A few years ago I switch to mainly using Macs from previously only using GNU/Linux setups. What do I enjoy? And what do I dislike in Mac OS X? How do I handle the times I miss Linux? Keep reading if you are curious!
NOTE! This is an opinion piece, and you may disagree with some of my points. I will include one point relating to hardware, as Mac OS X is bound to the hardware it runs on. Feel free to share your thoughts in the comments :)
What I really enjoy in Mac OS X
Probably one of the most important things for me is the Unix kernel (Darwin). Why does it matter? A Unix system has a file system that actually makes sense, which makes for logical places to find what you are looking for (e.g, devices, home directory etc.). As it is a Unix system, you will also find the standard tools included (e.g, grep, sed etc.) though often in their BSD variants. A lot of settings can also be done by editing text files, compared to convoluted settings GUIs. That being said, there are still some settings that I have not found a way to do outside the settings GUI…
All of this fits perfectly together with a package manager like Homebrew. While you have to download it, it works perfectly in my experience and almost feels like a native part of the operating system. I use homebrew to install most of my applications, which means almost no visits to bloated "app stores" or GUI installers!
All of this might be very subjective, and you might disagree. The feeling I get from a Unix'ish system is second to none!
"It just works" - ease of use for the boring parts
Everything just sticks together and works! No need to configure boring stuff like PulseAudio, fiddle with drivers for devices I don't give two shits about (e.g, network cards) etc. This means I can use more time to configure more interesting programs, like Emacs. All of Apples devices works great together if you join the Apple cult. You can copy paste from your iPhone to your Mac, from one Mac to another, unlock your locked device with your Apple Watch and more! If you have multiple Macs, you can even use the Mouse on one to control all of them at the same time. All without any boring setup I normally would not take the time to do. Being able to run iPad apps on my M1 Mac is also a great plus!
Touch pads are amazing! (all other ones suck)
Let's just say it right away: I have never enjoyed using other touch pads than those on Macs. The other ones always feel awful to use, and I always end up doing intended things (e.g, clicking wrong places, using weird default settings, getting used to unintuitive touch gestures etc.). The ones on my Macbooks always works in logical ways, is comfortable to use and feels exclusive (fitting in nicely with the rest of the build quality). This is probably the one point on my list that you got to experience to actually understand! Maybe you now consider buying the external touch pads that Apple sells, which I have to admit that I'm currently contemplating.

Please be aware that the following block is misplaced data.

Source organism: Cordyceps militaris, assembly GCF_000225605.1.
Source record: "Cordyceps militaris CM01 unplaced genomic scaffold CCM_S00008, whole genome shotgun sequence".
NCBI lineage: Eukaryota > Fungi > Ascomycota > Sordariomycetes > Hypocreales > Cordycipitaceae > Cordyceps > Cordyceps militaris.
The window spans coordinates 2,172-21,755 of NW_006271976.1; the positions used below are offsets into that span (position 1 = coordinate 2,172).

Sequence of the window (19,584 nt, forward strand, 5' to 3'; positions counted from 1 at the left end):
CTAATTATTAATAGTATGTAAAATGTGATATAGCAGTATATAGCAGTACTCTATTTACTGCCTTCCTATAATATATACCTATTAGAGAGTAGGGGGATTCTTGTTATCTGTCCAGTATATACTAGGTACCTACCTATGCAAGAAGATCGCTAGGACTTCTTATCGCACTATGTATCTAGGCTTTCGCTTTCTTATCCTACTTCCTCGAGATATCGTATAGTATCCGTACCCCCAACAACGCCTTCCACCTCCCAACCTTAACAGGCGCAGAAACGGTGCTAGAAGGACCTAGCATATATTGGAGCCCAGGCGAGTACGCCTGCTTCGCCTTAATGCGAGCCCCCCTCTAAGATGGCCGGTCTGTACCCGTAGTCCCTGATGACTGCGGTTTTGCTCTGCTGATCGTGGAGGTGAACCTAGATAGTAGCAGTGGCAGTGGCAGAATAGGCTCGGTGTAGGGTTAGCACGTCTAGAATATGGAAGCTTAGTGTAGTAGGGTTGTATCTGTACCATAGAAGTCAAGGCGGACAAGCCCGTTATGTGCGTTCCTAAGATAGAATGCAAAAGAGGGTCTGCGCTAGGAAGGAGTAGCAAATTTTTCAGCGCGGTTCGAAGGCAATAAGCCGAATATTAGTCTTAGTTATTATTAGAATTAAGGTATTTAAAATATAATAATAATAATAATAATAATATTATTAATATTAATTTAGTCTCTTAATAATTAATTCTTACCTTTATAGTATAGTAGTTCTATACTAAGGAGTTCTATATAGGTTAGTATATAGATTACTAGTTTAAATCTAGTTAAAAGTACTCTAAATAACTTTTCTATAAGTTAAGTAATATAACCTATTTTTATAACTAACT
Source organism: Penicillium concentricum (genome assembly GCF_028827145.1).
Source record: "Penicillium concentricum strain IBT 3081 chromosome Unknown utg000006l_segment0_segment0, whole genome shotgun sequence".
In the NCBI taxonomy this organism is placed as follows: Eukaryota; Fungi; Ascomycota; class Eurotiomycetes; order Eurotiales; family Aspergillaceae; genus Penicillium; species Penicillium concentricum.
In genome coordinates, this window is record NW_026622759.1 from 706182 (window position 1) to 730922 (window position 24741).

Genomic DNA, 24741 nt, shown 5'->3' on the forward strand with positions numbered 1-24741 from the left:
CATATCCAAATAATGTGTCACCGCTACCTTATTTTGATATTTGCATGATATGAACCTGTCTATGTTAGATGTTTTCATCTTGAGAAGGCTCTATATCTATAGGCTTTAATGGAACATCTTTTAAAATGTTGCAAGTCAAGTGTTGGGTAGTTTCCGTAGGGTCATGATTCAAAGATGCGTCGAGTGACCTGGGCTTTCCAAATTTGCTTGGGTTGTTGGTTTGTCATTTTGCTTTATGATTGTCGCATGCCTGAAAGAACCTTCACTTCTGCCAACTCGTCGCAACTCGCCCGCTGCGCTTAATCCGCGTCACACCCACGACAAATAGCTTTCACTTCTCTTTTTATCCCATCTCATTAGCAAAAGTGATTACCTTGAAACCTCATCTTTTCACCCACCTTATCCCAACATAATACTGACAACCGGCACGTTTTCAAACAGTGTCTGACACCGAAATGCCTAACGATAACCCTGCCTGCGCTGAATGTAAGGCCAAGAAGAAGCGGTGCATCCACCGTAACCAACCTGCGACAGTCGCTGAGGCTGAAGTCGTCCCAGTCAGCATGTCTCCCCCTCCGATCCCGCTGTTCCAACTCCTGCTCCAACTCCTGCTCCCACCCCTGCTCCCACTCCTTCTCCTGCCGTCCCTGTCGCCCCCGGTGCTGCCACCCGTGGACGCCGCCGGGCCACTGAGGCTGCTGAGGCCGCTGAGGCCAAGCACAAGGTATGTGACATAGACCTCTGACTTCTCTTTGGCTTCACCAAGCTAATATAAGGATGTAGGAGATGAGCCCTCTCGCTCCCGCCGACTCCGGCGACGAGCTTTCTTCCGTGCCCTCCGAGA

Honorable mention: Actually trying to (finally) throw Intel x86 in the trash
"You may or may not know that both Intel and IBM have pumped a hell of a lot of money into the new Escom stores. I have a feeling that they have objected to having Amigas in the stores (primarily because it proves that Intel processors are kludged 70s crap, and IBM have blatantly tried (and failed) to copy AmigaDOS/Workbench)." – Andrew Elia, former Escom employee, from the book "From Vultures to Vampires - volume one 1995-2004"
The quote above is from the 90s. One could equally argue the same point about the later PowerPC based computers like the Apple Macs from the early 2000s. To the uninitiated: why do some of us dislike x86? While I think x86 can be fun to program and interesting in some regards, I think so mostly as a historical curiosity. The modern x86 instruction set is a hodgepodge of various instructions that have been put in over the years that is still there. With the extreme focus on backwards compatibility, it has grown a lot! There are still instructions from the 70s in there! More instruction inevitably leads to more complex CPUs that require more power. To oversimplify it, think of each instruction as leading to more possible paths a signal can take inside your CPU. The CPUs will then just get bigger and bigger. This also leads to way more power usage, mostly because we need all that baggage from the 70s… Intel x86 is a classical example of a CISC (Complex Instruction Set Computer) architecture. This is compared to a RISC (Reduced Instruction Set Computer) architecture like ARM, which has less instructions and therefore will require less power.